In a prepared statement, Bossa’s management admitted some at the studio were unhappy with the company’s new direction. The statement read: “A small number of people are unhappy with these changes and, as unfortunate as that is, there’s little we can do other than be candid about our motives and support them as much as possible. They have the right to feel the way they do about these decisions if so they chose to, and criticise us for it. That’s just the way things work.”

1pm What does the new tiered lockdown scheme mean for employers?

As the end of the national lockdown in England approaches, prime minister Boris Johnson outlined plans last night (23 November) for what happens next. As many expected, on 2 December the country will return to a localised three-tiered system, similar to the scheme introduced in October, with employees who are able to do so being asked to continue working from home for the foreseeable future.

Employers have been specifically warned not to expect a sudden change, with Johnson saying yesterday that he expected things “will look and feel very different” after Easter – leading to speculation that the work from home advice could stay in place until April.

While it is still unclear which areas of the country will go into which tier next week, the government has published its 60-page winter plan, outlining in detail what each level involves – with each tier in this iteration of the system notably stricter than before the England-wide lockdown. But what will this mean in practice for employers, and how can they manage the transition from lockdown to the new tier system? People Management consulted the experts.

12.30pm Five ways to help your staff deal with seasonal affective disorder

With lockdown coinciding with shorter days and lower temperatures, many employees are struggling with mental ill-health. Jake Third explains how managers can support them.

11.45am Cineworld secures £560m cash lifelines to weather pandemic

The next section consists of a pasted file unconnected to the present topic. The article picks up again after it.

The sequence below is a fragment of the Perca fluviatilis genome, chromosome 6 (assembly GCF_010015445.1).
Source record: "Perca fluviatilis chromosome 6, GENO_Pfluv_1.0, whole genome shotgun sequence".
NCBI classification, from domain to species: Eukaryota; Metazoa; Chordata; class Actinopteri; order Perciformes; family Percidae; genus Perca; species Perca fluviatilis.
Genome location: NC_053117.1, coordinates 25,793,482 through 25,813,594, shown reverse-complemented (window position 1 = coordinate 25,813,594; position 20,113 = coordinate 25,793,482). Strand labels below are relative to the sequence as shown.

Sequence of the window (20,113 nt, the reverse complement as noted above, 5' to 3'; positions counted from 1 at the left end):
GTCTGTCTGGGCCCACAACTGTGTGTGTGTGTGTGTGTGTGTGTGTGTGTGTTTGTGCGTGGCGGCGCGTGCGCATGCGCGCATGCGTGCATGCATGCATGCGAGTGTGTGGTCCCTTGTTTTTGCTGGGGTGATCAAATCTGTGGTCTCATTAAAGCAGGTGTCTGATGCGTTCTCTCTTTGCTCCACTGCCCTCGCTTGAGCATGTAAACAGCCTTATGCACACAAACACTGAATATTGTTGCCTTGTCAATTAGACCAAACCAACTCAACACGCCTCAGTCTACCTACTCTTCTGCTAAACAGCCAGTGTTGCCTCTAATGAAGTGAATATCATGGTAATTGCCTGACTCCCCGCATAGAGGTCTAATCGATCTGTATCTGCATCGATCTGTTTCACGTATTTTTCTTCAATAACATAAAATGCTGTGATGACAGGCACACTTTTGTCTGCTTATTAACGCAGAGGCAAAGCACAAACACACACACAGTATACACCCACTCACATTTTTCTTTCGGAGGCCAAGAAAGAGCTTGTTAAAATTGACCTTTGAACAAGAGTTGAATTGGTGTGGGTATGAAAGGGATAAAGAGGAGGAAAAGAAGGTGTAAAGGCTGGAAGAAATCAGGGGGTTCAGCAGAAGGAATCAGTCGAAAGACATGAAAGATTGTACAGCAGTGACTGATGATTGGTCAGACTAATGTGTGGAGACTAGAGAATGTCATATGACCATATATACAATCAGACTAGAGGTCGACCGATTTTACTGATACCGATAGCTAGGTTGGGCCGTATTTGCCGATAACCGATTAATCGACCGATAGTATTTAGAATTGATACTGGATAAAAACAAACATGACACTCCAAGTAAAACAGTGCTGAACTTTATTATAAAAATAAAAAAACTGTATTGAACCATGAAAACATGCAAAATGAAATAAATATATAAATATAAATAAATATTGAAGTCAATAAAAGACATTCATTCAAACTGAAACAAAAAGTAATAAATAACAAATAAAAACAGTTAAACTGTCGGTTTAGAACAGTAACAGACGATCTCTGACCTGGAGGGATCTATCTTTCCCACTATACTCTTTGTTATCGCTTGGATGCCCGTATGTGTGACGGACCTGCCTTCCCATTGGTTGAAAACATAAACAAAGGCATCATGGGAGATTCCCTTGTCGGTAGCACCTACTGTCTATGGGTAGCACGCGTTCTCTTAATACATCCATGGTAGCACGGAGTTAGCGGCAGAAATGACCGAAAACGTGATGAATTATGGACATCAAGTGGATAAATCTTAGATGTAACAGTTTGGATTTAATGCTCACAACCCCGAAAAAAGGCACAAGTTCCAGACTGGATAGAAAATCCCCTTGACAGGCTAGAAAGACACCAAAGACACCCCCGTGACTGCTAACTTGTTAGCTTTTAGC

Cineworld has secured financial lifelines worth $750m (£560m) to weather the coronavirus pandemic. The chain, which shut all of its 660 movie theatres in the US and the UK in October, said the financial agreements meant it had enough liquidity to make it through next year as long as cinemas are allowed to reopen by May. The company said it had managed to cut rental costs after agreeing abatements and deferrals with key landlords.

10.15am Redundancies at Ffestiniog & Welsh Highland Railways

Ffestiniog & Welsh Highland Railways have announced the decision to make 32 staff redundant. Paul Lewin, director and general manager, said the tourism operator’s income had gone from making £6m this year to just £1m because of the pandemic, adding that the commercial side of operation – including train trips and cafes – were also forced to close. “We expect spring to still be difficult but are pinning our hopes on summer and autumn returning to some sort of normality,” he said.

The railway lines are a major tourist attraction and employer in Gwynedd, Wales – bringing a £25m annual contribution to the local economy. It employed 97 staff at the start of 2020, but the total headcount is now 60.

9.30am Haven Holidays and Swanage Railway to cut jobs

Haven Holidays and Swanage Railway have said they will be cutting jobs amid warnings that the tourism industry is being “hit incredibly hard” by the Covid crisis. Haven Holidays – which operates Weymouth Bay, Littlesea and Seaview parks in Weymouth as well as Rockley Park in Poole – is making an unspecified number of people redundant amid the “seismic effect” of the pandemic. The board of Swanage Railway Company is making six compulsory redundancies after an offer of voluntary redundancy found only two takers, meaning the company will see eight redundancies in total. 

A spokesperson for Haven’s parent company, Bourne Leisure, said: “The pandemic has had a seismic effect on the tourism and hospitality sector and we are saddened that it is leading to significant change and jobs being at risk. As a company, we are committed to redeploying as many of our highly valued team members as possible to other roles within our brands.”

7.40am Danone will axe up to 2,000 jobs globally

Yogurt maker Danone has announced it is cutting between 1,500 and 2,000 jobs globally – including one in four workers at its global headquarters in Paris – as part of a major cost-saving restructuring programme. The company, which owns brands Alpro, Actimel and So Delicious, said it plans to reach €1bn (£1.07bn) in annual cost savings by 2023 by reducing its overhead costs by 20 per cent and procuring goods more efficiently. Danone currently employs around 100,000 staff globally.

Monday 23 November

4.45pm England to return to three-tier system after lockdown

Prime minister Boris Johnson has announced that England will revert back to a three-tier system after lockdown ends on 2 December, while shops and gyms will be permitted to reopen. However, Johnson added he was “sorry to say” areas may temporarily fall into higher levels of restrictions than they were previously.

Under the new system, individuals will be asked to continue to work from home where possible under the lowest level tier-one restrictions. Tier two will see that only pubs serving meals are allowed to reopen and the highest level, tier three, will see indoor entertainment and hospitality venues close except for delivery and takeaway.